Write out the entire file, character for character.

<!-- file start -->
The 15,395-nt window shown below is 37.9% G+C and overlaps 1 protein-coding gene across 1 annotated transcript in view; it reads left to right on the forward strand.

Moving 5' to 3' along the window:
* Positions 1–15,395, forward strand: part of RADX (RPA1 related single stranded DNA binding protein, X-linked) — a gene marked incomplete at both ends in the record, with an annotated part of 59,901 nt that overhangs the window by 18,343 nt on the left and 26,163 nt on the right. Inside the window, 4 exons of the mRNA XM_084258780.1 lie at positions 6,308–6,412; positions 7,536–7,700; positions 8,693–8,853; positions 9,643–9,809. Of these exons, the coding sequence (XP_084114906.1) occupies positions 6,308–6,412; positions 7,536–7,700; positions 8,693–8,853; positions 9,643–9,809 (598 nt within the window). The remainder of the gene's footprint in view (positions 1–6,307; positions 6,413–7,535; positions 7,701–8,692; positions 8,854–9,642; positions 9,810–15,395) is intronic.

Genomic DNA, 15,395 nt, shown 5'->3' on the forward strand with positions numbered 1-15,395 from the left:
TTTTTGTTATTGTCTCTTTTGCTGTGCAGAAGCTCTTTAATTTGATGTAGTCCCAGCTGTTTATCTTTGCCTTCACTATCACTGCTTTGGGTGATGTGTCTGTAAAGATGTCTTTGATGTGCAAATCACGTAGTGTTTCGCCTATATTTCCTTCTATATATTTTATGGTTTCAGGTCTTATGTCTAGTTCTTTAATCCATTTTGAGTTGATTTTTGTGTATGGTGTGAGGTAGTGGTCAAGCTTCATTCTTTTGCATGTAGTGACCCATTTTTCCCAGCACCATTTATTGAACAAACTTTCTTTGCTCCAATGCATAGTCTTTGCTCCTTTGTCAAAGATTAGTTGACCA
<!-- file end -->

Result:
The 15,395-nt window shown below is 37.9% G+C and overlaps 1 protein-coding gene across 1 annotated transcript in view; it reads left to right on the forward strand.

Moving 5' to 3' along the window:
* Positions 1–15,395, forward strand: part of RADX (RPA1 related single stranded DNA binding protein, X-linked) — a gene marked incomplete at both ends in the record, with an annotated part of 59,901 nt that overhangs the window by 18,343 nt on the left and 26,163 nt on the right. Inside the window, 4 exons of the mRNA XM_084258780.1 lie at positions 6,308–6,412; positions 7,536–7,700; positions 8,693–8,853; positions 9,643–9,809. Of these exons, the coding sequence (XP_084114906.1) occupies positions 6,308–6,412; positions 7,536–7,700; positions 8,693–8,853; positions 9,643–9,809 (598 nt within the window). The remainder of the gene's footprint in view (positions 1–6,307; positions 6,413–7,535; positions 7,701–8,692; positions 8,854–9,642; positions 9,810–15,395) is intronic.

Genomic DNA, 15,395 nt, shown 5'->3' on the forward strand with positions numbered 1-15,395 from the left:
TTTTTGTTATTGTCTCTTTTGCTGTGCAGAAGCTCTTTAATTTGATGTAGTCCCAGCTGTTTATCTTTGCCTTCACTATCACTGCTTTGGGTGATGTGTCTGTAAAGATGTCTTTGATGTGCAAATCACGTAGTGTTTCGCCTATATTTCCTTCTATATATTTTATGGTTTCAGGTCTTATGTCTAGTTCTTTAATCCATTTTGAGTTGATTTTTGTGTATGGTGTGAGGTAGTGGTCAAGCTTCATTCTTTTGCATGTAGTGACCCATTTTTCCCAGCACCATTTATTGAACAAACTTTCTTTGCTCCAATGCATAGTCTTTGCTCCTTTGTCAAAGATTAGTTGACCA